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EASA issues safety recommendations for the transport of Portable Electronic Devices containing lithium batteries
5 April 2017

EASA issues safety recommendations for the transport of Portable Electronic Devices containing lithium batteries

EASA issued safety recommendations for the transport of Portable Electronic Devices containing lithium batteries, in the wake of the U.S. and U.K. ban on equipment like laptops to be carried in the passenger cabin on flights from certain countries.

The European Aviation Safety Agency (EASA) issued a Safety Information Bulletin to remind airlines and aircraft operators of important principles for the safe transport of Portable Electronic Devices (PEDs) containing lithium batteries. These principles should be taken into account by the airlines when they perform their safety risk assessment.

PEDs containing lithium batteries are considered as dangerous goods. When carried by passengers, they should preferably be carried in the passenger cabin. This would enable the crew to react quickly in case an incident involving such PED occurs.

When the carriage of PEDs in the cabin is not allowed, it leads to a significant increase of the number of PEDs in the cargo compartment. Certain precautions should therefore be observed to mitigate the risk of accidental fire in the cargo hold. In particular, PEDs placed in checked baggage must be completely switched off and well protected from accidental activation.

More information:

 

FAA extends flight prohibition for Libyan airspace

The U.S. Federal Aviation Administration (FAA) issued a new Notam, extending the flight prohibition for certain U.S. aircraft for the Libyan airspace by another two years.

Transport Canada bans drone use near airports

Transport Canada introduced a measure to prevent the reckless use of drones in Canada, banning the use within 9 km of any airport.

TC states that the number of incidents involving recreational drones has more than tripled since 2014, prompting the Minister of Transport to introduce an immediate measure which will affect the operations of model aircraft and recreational drones of more than 250 g and up to 35 kg.

The key new rules are that recreational drone operators must mark their drone with their contact information, and may not fly:

  • higher than 90 metres;
  • at night;
  • within 75 metres of buildings, vehicles or people; or
  • within 9 kilometres of the centre of any airport, heliport, aerodrome or water aerodrome where aircraft take off and land.

Operators of drones for commercial, academic or research purposes are not affected by this measure. The rules that are already in place are effective and most commercial users operate their drones in a safe manner, according to Transport Canada.

Any recreational operator who fails to comply with the new flying restrictions and conditions could be subject to fines of up to $3,000.

More information:

FAA extends conflict zone Notams on Pakistan, Syrian airspace by a year

The U.S. Federal Aviation Administration extended the Conflict Zone Notam on Pakistani and Syrian airspace by a year. U.S. pilots are warned about the risks when flying into and out of Pakistan for the potential threat of terrorists using manpads.  For Syria it remains prohibited to conduct flight operations in the Damascus (OSTT) FIR by all U.S. air carriers.

More information

 

FAA extends conflict zone Notam on Afghan airspace by a year

The U.S. Federal Aviation Administration extended the Conflict Zone Notam on Afghan airspace by a year, warning American pilots to stay at or above FL330 over Afghanistan.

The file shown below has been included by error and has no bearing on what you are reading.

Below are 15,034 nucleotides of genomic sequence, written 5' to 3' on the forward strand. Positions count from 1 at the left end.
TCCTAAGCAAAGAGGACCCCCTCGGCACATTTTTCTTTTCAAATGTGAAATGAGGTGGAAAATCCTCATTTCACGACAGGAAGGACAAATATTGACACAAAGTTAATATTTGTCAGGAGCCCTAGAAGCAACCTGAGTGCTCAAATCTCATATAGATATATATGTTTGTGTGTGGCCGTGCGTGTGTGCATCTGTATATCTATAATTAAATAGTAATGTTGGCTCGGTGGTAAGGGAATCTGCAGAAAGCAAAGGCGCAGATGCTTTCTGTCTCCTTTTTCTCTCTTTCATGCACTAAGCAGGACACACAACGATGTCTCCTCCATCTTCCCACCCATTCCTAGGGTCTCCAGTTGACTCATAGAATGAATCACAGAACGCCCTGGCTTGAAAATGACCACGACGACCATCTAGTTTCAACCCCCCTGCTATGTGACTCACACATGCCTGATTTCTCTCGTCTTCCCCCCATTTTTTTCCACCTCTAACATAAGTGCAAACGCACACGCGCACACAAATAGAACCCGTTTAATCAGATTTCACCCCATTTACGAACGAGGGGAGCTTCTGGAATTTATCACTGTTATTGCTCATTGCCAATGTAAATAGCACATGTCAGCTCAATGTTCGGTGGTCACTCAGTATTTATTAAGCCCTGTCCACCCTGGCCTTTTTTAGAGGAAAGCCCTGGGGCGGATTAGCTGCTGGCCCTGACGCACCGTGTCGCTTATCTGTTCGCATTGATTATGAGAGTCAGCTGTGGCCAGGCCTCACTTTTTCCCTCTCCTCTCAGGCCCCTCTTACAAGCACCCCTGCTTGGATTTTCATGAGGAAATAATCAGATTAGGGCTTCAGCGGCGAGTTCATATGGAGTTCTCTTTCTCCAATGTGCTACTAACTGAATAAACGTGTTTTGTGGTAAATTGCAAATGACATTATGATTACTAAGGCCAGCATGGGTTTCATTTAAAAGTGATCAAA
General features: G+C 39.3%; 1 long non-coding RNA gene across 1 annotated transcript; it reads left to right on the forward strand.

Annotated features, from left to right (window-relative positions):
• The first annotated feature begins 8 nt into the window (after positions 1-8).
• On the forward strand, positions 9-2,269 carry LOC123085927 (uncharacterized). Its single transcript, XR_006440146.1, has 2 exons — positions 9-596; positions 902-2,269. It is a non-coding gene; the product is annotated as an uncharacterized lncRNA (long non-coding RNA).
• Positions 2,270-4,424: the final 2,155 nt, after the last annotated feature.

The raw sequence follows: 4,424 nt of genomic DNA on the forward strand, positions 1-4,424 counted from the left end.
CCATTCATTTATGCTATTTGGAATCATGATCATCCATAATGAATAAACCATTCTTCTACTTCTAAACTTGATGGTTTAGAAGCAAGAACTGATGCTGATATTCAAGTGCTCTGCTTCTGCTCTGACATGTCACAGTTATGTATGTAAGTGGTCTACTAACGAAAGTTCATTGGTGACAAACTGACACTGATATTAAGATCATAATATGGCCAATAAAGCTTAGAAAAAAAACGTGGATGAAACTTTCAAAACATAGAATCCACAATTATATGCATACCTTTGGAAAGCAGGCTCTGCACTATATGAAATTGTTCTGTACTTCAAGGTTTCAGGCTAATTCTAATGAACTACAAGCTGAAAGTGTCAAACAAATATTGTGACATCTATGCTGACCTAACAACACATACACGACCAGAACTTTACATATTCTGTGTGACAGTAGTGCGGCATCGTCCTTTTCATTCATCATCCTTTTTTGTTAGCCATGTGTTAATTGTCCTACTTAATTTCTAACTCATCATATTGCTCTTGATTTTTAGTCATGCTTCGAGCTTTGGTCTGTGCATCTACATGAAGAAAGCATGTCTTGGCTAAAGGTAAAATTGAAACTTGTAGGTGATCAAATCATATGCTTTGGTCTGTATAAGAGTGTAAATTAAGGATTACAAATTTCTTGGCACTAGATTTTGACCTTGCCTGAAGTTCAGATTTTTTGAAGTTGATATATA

Transport Canada sued in law suit over Air Canada A320 crash

Air Canada 624 as it came to rest (TSB)

Air Canada 624 as it came to rest (TSB)

The Canadian aviation regulator, Transport Canada, is one of the parties being sued in a class action law suit over the accident of Air Canada flight 624 at Halifax in 2015.

The accident occurred when the Airbus A320 hit powerlines and an antenna array as it attempted to land at Halifax International Airport, Canada during a period of snow fall and limited visibility. The aircraft was conducting a Localizer (LOC-Z) approach to runway 05 at the time. Twenty-three occupants were injured.

The lawsuit alleges that Transport Canada breached its duty of care by inadequately monitoring the airport’s compliance with safety requirements and by choosing not to install an ILS for runway 05.

Federal lawyers challenged Transport Canada’s responsibility in court, arguing that the regulator could not be sued because it did not owe a duty of care to the passengers. Nova Scotia Supreme Court Justice Denise Boudreau decided that even though Transport Canada did not owe a duty of care to the flying public, it had to be included in the lawsuit because as landlord for the airport, it could be held responsible for its navigation systems and other equipment.
Other defendants in the case include Air Canada, the Halifax International Airport Authority, NavCanada and Airbus.

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EASA proposes drug, alcohol testing and psychological assessment of pilots

The European Aviation Safety Agency (EASA) published a proposal to the European Commission on new operational rules on pilot mental fitness, drug and alcohol testing. This proposal is part of an action plan following the Germanwings Flight 9525 accident.
EASA’s proposal, Opinion 14/2016, includes the following new requirements:

  • Ensuring that all pilots have access to a support programme;
  • Mandating airlines to perform a psychological assessment of pilots before the start of employment;
  • Introducing systematic Drug & Alcohol (D&A) testing of flight and cabin crew upon employment, after a serious incident or accident, with due cause (i.e. following reasonable suspicion), as well as
  • Unannounced D&A testing after rehabilitation and return to work;
  • As an additional safety barrier for airlines which are not already subject to a national programme for psychoactive substance testing: mandatory random alcohol screening of flight and cabin crew within the EU RAMP inspection programme.

The proposals address relevant safety recommendations made after the Flight 9525 accident by the EASA-led Task Force, as well as by the French Bureau d’Enquêtes et d’Analyses (BEA).